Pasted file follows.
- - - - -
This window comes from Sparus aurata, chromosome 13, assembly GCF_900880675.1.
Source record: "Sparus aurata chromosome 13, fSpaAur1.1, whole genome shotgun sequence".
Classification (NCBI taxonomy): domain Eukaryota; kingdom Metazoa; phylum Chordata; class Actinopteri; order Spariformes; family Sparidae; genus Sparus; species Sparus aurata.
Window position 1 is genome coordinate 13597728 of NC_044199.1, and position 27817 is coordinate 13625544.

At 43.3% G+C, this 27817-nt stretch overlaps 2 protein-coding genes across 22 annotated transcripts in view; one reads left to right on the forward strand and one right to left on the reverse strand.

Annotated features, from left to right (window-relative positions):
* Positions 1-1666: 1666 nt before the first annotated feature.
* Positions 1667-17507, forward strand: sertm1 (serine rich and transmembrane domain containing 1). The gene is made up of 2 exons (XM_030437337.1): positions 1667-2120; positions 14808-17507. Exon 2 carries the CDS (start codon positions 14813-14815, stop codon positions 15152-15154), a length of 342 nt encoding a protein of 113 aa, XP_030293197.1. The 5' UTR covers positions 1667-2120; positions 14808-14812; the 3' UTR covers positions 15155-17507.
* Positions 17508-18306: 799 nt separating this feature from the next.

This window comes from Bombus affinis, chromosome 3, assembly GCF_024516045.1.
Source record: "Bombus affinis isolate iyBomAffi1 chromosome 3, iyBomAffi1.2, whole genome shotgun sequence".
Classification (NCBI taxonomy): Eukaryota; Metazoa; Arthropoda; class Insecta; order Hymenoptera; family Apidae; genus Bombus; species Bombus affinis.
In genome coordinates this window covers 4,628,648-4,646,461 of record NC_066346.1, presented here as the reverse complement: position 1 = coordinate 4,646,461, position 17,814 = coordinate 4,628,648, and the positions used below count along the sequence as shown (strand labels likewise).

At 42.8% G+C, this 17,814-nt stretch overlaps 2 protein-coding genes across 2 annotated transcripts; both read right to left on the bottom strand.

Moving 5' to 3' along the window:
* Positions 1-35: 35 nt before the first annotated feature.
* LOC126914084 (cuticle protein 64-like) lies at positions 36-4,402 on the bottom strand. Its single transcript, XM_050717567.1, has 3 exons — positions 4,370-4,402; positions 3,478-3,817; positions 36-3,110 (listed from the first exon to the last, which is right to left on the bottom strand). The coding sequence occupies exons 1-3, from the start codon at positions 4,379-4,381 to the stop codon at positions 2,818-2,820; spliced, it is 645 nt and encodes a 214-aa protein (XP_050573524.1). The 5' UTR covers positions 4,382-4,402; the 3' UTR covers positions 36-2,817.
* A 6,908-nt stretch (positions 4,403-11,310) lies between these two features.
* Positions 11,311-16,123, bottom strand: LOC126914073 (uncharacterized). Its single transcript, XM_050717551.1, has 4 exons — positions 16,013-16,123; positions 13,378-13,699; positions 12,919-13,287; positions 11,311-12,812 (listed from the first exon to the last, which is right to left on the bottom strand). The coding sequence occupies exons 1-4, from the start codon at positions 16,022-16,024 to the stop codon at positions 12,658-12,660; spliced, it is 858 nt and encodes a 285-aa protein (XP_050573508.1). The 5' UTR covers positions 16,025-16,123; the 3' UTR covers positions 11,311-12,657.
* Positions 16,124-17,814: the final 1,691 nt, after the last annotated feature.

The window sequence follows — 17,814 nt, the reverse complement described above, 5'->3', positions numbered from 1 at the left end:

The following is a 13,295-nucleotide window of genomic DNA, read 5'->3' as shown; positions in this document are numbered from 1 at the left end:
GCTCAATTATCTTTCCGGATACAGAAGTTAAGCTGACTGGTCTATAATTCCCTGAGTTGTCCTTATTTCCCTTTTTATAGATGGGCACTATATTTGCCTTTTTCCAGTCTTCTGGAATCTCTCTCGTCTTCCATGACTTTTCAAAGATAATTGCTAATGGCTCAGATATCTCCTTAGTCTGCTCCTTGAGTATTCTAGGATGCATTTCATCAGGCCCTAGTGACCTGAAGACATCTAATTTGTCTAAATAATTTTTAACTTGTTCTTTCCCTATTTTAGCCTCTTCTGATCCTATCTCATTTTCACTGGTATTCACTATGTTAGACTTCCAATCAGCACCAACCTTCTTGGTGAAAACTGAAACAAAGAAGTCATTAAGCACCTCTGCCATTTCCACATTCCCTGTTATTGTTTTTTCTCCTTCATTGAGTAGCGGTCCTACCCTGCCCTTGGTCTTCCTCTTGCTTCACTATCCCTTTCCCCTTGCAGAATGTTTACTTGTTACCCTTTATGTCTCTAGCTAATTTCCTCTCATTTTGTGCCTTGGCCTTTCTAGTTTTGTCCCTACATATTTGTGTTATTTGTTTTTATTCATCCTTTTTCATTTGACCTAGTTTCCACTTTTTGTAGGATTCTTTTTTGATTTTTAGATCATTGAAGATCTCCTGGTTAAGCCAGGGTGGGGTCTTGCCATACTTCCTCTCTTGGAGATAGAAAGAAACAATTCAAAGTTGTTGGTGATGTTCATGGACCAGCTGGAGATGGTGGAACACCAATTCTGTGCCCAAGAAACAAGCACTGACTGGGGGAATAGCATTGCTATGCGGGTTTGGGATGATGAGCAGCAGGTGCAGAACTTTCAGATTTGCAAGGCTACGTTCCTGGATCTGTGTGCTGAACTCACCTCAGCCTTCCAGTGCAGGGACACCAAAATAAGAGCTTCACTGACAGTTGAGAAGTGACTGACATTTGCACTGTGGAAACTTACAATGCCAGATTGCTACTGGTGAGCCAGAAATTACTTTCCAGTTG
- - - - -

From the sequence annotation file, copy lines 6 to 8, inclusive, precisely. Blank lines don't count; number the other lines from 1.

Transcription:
Annotated features, from left to right (window-relative positions):
* Positions 1-1666: 1666 nt before the first annotated feature.
* Positions 1667-17507, forward strand: sertm1 (serine rich and transmembrane domain containing 1). The gene is made up of 2 exons (XM_030437337.1): positions 1667-2120; positions 14808-17507. Exon 2 carries the CDS (start codon positions 14813-14815, stop codon positions 15152-15154), a length of 342 nt encoding a protein of 113 aa, XP_030293197.1. The 5' UTR covers positions 1667-2120; positions 14808-14812; the 3' UTR covers positions 15155-17507.